In a stunning turnaround, the RI Tea Party today made a full-throated endorsement of some of the most intrusive government regulations on the books. In a fundraising email, the group called on its supporters to “…rise up against this assault on everything you’ve worked your entire life to earn” — by defending existing zoning and land-use regulations throughout the suburban and rural parts of our state.
For years, suburban communities in Rhode Island (and elsewhere) have stood firmly against affordable housing through land use regulations demanding such things as minimum lot sizes, height restrictions, and prohibitions on multi-family housing. Making it perfectly clear that land-owners’ rights to property are not absolute, these zoning regulations set very clear limits on what can and cannot be built on a piece of land, the key reason it is such a surprise to see these restrictions endorsed by the RI Tea Party and other “property rights” defenders.
There is demand for affordable housing in almost every community in Rhode Island. Were the housing market a free market, it would be built, and there would be affordable housing all over the state. But in the suburban and rural communities, local land use regulations often prevent such housing from being built anywhere in town.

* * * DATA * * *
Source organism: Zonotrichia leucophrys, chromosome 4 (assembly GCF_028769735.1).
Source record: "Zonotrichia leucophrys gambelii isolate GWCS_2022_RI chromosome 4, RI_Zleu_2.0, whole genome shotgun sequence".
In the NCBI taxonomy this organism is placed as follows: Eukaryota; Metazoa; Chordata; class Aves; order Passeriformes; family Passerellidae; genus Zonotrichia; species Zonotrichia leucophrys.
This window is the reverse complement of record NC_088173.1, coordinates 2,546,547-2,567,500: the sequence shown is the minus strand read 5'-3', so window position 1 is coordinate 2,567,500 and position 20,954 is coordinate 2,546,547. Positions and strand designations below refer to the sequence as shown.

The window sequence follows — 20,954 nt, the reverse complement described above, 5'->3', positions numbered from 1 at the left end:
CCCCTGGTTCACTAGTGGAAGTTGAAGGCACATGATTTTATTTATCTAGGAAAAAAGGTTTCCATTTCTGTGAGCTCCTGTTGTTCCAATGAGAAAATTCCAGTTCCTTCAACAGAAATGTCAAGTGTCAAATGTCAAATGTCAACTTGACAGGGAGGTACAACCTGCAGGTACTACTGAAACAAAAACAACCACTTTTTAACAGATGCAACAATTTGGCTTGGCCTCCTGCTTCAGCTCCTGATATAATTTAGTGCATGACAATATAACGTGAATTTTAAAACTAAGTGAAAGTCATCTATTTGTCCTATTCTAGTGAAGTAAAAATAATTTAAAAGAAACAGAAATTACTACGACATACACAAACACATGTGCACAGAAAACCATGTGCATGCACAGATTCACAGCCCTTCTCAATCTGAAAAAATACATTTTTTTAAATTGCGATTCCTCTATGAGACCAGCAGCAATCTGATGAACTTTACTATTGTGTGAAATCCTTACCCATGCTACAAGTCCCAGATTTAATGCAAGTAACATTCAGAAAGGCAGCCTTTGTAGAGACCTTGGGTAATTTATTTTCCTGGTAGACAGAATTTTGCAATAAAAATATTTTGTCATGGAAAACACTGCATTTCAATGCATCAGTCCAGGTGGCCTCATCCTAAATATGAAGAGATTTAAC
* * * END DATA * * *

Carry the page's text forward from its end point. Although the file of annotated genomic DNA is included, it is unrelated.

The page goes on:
A sensible state would not throw out land use regulation — building codes and zoning regulations exist for a good reason — but would recognize when those rules and regulations had been used in ways that encourage segregation and make finding affordable places to live so difficult.
This is exactly what RhodeMapRI proposes — in the very passage the RI Tea Party quotes in their fundraising email shown here — and perhaps is why the plan enrages them so. Apparently they prefer the old restrictions on market forces to new ones.
Rumor had it that this endorsement would have come out a week or two ago, before the RhodeMapRI plan was approved by the RI Planning Council, but that there were delays in filing the paperwork necessary to renounce the group’s previously held pro-market, anti-regulation, views.
For the RI Tea Party to endorse the status quo of zoning regulation was a surprise for many local observers. As one put it, “It’s really remarkable how flexible they are. It’s almost as if the political philosophy they espouse is just a cover for, well, something else.”
Another man on the street said, on the contrary, it was laudable for the group to be flexible about the government regulations they hated. “It’s the mark of a sophisticated mind that it can believe two completely contradictory ideas at the same time. Somebody smart said that once, wasn’t it Socrates or George Washington or someone like that?” He went on to say, “It’s like Mitch McConnell running against Obamacare in Kentucky while endorsing, and even defending, KyNect, Kentucky’s popular Obamacare exchange. If that kind of flexibility is good enough for Mitch McConnell, it’s good enough for the RI Tea Party!”
A random woman accosted on the street said, “Let go of me!”